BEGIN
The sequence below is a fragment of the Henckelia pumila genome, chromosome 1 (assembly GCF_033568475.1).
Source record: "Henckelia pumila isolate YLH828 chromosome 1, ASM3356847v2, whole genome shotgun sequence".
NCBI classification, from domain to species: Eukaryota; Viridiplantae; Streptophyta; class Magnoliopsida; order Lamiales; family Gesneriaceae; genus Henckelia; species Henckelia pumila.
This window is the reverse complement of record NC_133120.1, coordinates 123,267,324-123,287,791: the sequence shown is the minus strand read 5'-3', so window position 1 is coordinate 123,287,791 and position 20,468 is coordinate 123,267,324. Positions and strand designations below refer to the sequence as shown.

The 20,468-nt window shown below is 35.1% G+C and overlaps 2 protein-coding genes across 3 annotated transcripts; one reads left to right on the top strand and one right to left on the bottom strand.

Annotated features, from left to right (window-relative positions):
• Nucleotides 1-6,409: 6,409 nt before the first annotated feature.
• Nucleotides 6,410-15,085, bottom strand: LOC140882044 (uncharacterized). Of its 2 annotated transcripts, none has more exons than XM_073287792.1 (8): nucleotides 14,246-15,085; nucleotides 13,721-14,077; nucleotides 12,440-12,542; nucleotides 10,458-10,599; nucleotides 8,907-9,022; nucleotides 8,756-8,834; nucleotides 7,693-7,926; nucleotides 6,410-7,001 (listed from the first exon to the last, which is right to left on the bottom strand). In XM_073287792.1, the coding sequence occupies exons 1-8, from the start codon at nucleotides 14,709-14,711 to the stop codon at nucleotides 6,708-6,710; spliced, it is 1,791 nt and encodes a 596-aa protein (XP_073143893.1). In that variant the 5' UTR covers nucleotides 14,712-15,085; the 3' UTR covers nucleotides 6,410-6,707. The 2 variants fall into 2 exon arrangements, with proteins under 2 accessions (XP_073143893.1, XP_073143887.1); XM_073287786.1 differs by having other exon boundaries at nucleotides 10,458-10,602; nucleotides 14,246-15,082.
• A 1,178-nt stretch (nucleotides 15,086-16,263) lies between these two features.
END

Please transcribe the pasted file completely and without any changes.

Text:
The sequence below is a fragment of the Henckelia pumila genome, chromosome 1 (assembly GCF_033568475.1).
Source record: "Henckelia pumila isolate YLH828 chromosome 1, ASM3356847v2, whole genome shotgun sequence".
NCBI classification, from domain to species: Eukaryota; Viridiplantae; Streptophyta; class Magnoliopsida; order Lamiales; family Gesneriaceae; genus Henckelia; species Henckelia pumila.
This window is the reverse complement of record NC_133120.1, coordinates 123,267,324-123,287,791: the sequence shown is the minus strand read 5'-3', so window position 1 is coordinate 123,287,791 and position 20,468 is coordinate 123,267,324. Positions and strand designations below refer to the sequence as shown.

The 20,468-nt window shown below is 35.1% G+C and overlaps 2 protein-coding genes across 3 annotated transcripts; one reads left to right on the top strand and one right to left on the bottom strand.

Annotated features, from left to right (window-relative positions):
• Nucleotides 1-6,409: 6,409 nt before the first annotated feature.
• Nucleotides 6,410-15,085, bottom strand: LOC140882044 (uncharacterized). Of its 2 annotated transcripts, none has more exons than XM_073287792.1 (8): nucleotides 14,246-15,085; nucleotides 13,721-14,077; nucleotides 12,440-12,542; nucleotides 10,458-10,599; nucleotides 8,907-9,022; nucleotides 8,756-8,834; nucleotides 7,693-7,926; nucleotides 6,410-7,001 (listed from the first exon to the last, which is right to left on the bottom strand). In XM_073287792.1, the coding sequence occupies exons 1-8, from the start codon at nucleotides 14,709-14,711 to the stop codon at nucleotides 6,708-6,710; spliced, it is 1,791 nt and encodes a 596-aa protein (XP_073143893.1). In that variant the 5' UTR covers nucleotides 14,712-15,085; the 3' UTR covers nucleotides 6,410-6,707. The 2 variants fall into 2 exon arrangements, with proteins under 2 accessions (XP_073143893.1, XP_073143887.1); XM_073287786.1 differs by having other exon boundaries at nucleotides 10,458-10,602; nucleotides 14,246-15,082.
• A 1,178-nt stretch (nucleotides 15,086-16,263) lies between these two features.